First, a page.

Call for Papers | The Many Worlds of Mainland “British Latin America”

Presented by the Rutgers British Studies Center and the Rutgers Advanced Institute for Critical Caribbean Studies.

Friday, May 6, 2022
Rutgers University–New Brunswick
Abstracts and Proposals Due Friday, December 17, 2021
Further information and submission instructions here.

The organizers hope to conduct the gathering entirely in person, but depending on the state of the ongoing pandemic, the workshop may have hybrid Zoom components or may go online entirely.

More information below the break.

This workshop seeks scholars whose work reckons with some aspect of the British presence and legacy in mainland Latin America—whether in terms of formal colonial control, an “empire of neglect,” or informal empire. Especially welcome are those who question the very notion of “British Studies,” and, more generally, put critical pressure on “Area Studies” frameworks developed during the Cold War, and see their work in productive tension with such formulations.

The organizers of the symposium are particularly interested in scholarship in a variety of spaces across mainland Latin America, particularly Guyana and Belize on:

  • Blackness
  • Indigeneity
  • Asian and South Asian community formations
  • Enslavement/Emancipation
  • Indenture and systems of coerced labor and carceral confinement
  • Labor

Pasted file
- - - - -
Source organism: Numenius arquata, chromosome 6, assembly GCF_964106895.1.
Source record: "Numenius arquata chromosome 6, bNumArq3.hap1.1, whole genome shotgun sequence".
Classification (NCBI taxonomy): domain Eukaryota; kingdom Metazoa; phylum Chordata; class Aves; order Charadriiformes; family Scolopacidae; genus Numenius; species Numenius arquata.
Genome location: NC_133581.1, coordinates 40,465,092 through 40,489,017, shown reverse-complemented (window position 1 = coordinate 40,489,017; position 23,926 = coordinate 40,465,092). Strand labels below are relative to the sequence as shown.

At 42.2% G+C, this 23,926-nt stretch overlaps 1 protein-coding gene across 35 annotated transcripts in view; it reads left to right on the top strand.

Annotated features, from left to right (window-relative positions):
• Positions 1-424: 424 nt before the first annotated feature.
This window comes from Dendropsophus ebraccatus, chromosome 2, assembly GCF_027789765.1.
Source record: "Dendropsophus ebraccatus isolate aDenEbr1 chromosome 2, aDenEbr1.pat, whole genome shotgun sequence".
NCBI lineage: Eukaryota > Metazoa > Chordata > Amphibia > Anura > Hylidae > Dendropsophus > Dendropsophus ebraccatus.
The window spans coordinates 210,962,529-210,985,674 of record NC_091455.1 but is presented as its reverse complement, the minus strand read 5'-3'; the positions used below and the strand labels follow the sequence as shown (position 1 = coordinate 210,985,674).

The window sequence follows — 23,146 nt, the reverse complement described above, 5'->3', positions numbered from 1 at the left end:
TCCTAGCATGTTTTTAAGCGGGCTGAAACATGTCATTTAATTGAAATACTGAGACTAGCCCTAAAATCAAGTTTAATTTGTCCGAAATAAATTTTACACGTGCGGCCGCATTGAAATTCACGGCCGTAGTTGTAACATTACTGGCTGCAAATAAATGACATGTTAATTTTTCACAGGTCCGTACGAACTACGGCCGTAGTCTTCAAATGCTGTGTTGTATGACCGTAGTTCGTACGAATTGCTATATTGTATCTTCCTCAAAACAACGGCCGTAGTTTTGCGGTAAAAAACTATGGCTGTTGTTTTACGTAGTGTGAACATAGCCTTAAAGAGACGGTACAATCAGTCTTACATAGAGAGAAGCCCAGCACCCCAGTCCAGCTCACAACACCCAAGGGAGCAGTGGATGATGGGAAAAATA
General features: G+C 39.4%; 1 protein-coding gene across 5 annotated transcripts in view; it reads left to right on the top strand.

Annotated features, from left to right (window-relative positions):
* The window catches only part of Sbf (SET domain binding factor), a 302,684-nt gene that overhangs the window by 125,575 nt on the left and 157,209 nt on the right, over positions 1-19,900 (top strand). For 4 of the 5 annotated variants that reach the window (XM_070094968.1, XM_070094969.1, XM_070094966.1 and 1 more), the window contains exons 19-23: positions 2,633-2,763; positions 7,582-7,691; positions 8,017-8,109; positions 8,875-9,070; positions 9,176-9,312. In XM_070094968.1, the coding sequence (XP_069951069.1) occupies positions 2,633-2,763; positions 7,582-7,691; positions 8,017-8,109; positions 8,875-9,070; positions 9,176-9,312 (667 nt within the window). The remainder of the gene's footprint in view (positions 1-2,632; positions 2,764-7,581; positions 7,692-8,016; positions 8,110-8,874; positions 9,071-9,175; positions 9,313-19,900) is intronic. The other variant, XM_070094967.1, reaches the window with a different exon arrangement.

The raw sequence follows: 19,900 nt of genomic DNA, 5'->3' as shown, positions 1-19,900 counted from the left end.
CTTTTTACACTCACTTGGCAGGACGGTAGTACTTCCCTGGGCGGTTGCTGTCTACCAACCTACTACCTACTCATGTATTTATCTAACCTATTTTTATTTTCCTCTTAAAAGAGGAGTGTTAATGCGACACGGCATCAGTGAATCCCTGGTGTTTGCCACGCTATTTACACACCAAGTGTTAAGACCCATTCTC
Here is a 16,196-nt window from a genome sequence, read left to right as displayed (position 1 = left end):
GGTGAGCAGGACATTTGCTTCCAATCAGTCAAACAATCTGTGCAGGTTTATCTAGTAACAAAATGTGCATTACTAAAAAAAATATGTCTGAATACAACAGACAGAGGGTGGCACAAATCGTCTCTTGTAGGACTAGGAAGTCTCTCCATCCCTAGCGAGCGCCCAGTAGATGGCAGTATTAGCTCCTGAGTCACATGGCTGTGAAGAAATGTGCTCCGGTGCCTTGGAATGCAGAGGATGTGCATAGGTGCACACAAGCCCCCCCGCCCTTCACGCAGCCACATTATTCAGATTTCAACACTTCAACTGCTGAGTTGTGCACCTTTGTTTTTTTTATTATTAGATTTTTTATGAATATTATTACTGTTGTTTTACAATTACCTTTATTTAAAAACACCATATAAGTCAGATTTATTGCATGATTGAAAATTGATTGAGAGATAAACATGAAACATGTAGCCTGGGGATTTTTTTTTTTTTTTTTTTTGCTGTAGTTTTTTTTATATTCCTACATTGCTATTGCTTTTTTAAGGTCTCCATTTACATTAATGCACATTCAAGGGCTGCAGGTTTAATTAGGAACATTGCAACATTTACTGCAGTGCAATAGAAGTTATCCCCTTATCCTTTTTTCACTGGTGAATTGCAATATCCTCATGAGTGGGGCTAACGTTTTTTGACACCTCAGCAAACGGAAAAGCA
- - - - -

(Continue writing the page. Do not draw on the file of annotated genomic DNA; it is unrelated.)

• Resistance
  • Crossings/Diasporas/Migrations
  • Race, racial politics and racial justice
  • Gender and Sexuality
  • Empire
  • Decolonization
  • Capitalism/Neoliberalism
  • Anti-communism and counter-insurgency
  • Artistic production
  • Community activism
  • Culture/Religion
  • Environmental justice
  • The politics of language and translation

Organizers encourage papers that attend to the links between these themes as well as networks in a variety of spaces across the mainland Americas, but also among diverse historical actors— from the Miskitu coastal region to former circum-Caribbean British spaces like San Andres (Colombia), to British enslavers in Venezuela—dating from the sixteenth century to the present. Projects examining the relations between these spaces and actors and the United Kingdom would be most welcome. Scholarship from a variety of disciplines and interdisciplinary approaches from history, anthropology and literature to ethnic studies and film/performance studies is encouraged.

Decisions about submitted proposals will be made by January 3, 2022.

Workshop attendees will be expected to pre-circulate papers in advance of the workshop, which will take place on Friday, May 6, 2022, at Rutgers University, New Brunswick.